The U.S.-Mexico border delineates the separation of two countries, but that doesn’t mean the two sides are completely isolated from each other. … It’s also why the United States and Mexico coordinate on public health, and why experts say the two nations should do more on climate change.

Aquafornia news Good Beer Hunting

Changing tides: How breweries are combating water shortages and working towards sustainability

For many businesses in drought-ridden states like California, water supply issues aren’t a problem for the future—they’re happening right now. … For the Cloverdale-based Bear Republic Brewing Company, the impact was especially devastating, due to the city’s heavy reliance on the water supply of the Russian River. 

Aquafornia news L.A. Daily News

Opinion: Water plan should focus on the future, not the past

Time and time again seemingly well-intentioned initiatives and repeated attempts to develop a comprehensive water management solution have failed, despite cautionary tales. However, 2019 witnessed the horizon of a new initiative called the Voluntary Agreements that could do what few, if any, past plans, efforts, or reports could do – unite water management and develop collaboration.

Aquafornia news Maven's Notebook

Opinion: The final demise of unimpaired flows

The concept of unimpaired flows has endured (much longer than reasonable in my opinion). While it was argued that unimpaired flows would allow resource assessments to be founded on the “natural” hydrology of the stream network, this had fundamental drawbacks.

Aquafornia news San Francisco Chronicle

Tuesday Top of the Scroll: Atmospheric rivers that hit California getting a boost from melting Arctic ice

The fast-melting ice in the Arctic may be the primary cause of extreme weather across the globe, including some of the most violent, damaging storms to hit the Bay Area and California, a Scripps Institution of Oceanography study has found.

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Aquafornia news San Francisco Regional Water Quality Control Board

News release: Climate report prompts proposed policy changes to protect San Francisco Bay and outlying areas

In an effort to aggressively combat the impacts of climate change on low-lying areas of the Bay Area, the San Francisco Regional Water Quality Control Board today proposed changes to the region’s Water Quality Control Plan to better protect shorelines from sea level rise, storm surges and flooding.

Aquafornia news Smart Water Magazine

Scientists connect 2018’s Four Corners drought directly to human-caused climate change

The 2018 Four Corners drought — centered on the junction between Arizona, Utah, Colorado and New Mexico — put the region deep in the red. An abnormally hot spring and summer indicated that climate change was clearly at work, but that was about as much as most people could say… Climate scientists from UC Santa Barbara have now distilled just how strong an effect human-induced warming had on that event.

Aquafornia news Santa Cruz Sentinel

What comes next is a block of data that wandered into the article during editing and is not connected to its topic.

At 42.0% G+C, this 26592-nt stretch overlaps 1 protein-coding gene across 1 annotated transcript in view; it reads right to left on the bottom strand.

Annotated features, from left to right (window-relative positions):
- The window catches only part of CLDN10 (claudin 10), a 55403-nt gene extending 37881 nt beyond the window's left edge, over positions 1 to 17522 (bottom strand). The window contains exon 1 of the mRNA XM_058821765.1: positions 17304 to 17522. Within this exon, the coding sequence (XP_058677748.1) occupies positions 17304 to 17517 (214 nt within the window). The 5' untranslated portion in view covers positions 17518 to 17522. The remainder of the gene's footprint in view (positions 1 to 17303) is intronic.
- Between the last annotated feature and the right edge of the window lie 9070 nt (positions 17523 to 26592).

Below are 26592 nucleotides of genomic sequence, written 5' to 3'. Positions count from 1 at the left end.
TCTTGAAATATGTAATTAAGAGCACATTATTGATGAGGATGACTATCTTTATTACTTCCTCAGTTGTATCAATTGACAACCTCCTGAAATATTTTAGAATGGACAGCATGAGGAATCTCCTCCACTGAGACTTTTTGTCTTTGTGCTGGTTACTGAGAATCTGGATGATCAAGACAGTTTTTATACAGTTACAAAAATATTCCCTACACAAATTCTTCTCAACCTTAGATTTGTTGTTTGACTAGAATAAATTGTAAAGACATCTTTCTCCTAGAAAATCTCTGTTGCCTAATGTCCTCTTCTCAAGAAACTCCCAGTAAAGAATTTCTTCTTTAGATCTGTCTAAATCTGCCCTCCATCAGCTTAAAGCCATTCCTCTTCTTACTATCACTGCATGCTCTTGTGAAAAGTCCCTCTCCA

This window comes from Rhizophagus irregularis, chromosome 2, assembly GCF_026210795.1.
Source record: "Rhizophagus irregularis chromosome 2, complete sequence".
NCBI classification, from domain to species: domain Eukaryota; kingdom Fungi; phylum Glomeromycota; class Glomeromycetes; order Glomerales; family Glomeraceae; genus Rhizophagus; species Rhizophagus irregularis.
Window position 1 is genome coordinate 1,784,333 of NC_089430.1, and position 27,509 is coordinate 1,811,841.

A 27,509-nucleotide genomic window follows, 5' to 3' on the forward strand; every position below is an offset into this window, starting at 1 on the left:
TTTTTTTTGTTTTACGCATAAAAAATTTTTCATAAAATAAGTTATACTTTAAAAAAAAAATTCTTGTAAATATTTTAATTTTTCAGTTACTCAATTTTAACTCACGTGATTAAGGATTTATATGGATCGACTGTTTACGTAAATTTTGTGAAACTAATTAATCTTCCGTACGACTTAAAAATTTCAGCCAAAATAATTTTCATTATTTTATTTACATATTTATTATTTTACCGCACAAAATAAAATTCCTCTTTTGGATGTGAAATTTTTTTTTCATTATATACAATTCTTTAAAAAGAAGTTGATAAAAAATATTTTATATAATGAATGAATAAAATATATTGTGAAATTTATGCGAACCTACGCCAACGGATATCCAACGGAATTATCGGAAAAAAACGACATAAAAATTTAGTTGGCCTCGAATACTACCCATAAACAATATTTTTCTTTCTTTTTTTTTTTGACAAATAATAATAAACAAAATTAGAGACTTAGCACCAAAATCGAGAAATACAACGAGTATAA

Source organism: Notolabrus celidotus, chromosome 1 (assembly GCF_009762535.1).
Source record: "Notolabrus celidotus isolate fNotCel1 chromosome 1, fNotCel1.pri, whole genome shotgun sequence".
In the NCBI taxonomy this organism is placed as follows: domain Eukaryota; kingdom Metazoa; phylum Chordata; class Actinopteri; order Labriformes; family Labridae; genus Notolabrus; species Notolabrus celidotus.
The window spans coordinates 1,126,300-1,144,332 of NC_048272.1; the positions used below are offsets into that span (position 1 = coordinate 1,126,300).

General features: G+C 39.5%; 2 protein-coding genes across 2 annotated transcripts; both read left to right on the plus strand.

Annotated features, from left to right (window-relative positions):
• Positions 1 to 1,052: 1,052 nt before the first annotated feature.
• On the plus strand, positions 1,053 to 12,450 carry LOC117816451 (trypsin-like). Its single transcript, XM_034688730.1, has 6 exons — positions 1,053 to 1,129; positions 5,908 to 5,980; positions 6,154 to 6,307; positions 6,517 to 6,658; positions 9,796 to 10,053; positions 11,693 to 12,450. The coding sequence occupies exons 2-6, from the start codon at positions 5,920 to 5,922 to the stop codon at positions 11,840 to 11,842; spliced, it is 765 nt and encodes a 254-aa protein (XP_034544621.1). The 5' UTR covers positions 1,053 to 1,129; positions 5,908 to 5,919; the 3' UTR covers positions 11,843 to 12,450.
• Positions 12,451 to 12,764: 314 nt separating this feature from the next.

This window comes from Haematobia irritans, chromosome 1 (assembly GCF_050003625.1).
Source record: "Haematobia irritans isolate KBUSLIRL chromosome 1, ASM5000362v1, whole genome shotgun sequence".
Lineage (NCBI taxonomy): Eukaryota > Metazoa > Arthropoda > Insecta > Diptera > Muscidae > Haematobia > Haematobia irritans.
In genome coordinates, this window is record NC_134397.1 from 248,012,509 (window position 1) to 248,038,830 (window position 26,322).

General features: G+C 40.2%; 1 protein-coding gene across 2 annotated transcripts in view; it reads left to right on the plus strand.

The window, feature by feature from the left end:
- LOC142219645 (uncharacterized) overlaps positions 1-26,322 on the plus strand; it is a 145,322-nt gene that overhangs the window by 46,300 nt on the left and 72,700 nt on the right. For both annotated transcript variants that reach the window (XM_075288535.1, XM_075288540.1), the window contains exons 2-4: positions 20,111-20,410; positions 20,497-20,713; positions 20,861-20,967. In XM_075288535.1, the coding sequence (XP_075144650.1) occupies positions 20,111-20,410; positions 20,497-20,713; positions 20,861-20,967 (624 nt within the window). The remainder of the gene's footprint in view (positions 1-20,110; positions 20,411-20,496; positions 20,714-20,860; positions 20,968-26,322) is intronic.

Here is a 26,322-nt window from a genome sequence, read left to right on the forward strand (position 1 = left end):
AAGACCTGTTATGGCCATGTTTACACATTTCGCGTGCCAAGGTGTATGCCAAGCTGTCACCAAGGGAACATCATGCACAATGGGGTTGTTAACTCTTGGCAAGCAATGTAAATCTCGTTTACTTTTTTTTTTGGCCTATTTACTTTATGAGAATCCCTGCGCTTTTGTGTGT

New water recycling projects will help battle Central Coast’s seawater invasion

For decades, California’s coastal aquifers have been plagued by invading seawater, turning pristine wells into salty ruins. But the state’s coastal water agencies now plan to get more aggressive in holding back the invasion by injecting millions of gallons of treated sewage and other purified wastewater deep underground.

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Aquafornia news Phys.org

Between wildfires, land in the US West has short 10- to 15-year reprieve

In wildland forest locations, they found that drought-ridden and drier locales like Idaho and Colorado have longer stretches of post-burn protection (about 20 years) because the woody debris in those forests require extreme drought to carry fires and the land lacks grassy fuels. Coastal California, however, receives more moisture and grassy fuel grows quickly, increasing the risk for reburn, seeing that negative feedback disappear after about 10 years.

Aquafornia news The Hill

Opinion: Birds in California’s desert are dying

These networks of habitat and water that run under and across our desert are essential to stop the loss of bird species diversity. These linkages, flowing through our communities, under our highways, bubbling up in the livestock allotments of our public lands or pulsing within renewable energy development zones, are not easily replaced. The loss and degradation of these connected lands and waters are contributing to the current crisis.

Aquafornia news E&E News

NOAA gets go-ahead to study climate Plan B: Geoengineering

David Fahey, director of the Chemical Sciences Division of NOAA’s Earth System Research Laboratory, told his staff yesterday that the federal government is ready to examine the science behind “geoengineering” — or what he dubbed a “Plan B” for climate change. Fahey said he has received backing to explore two approaches.

Aquafornia news Bloomberg Environment

California geothermal plan released after leasing spike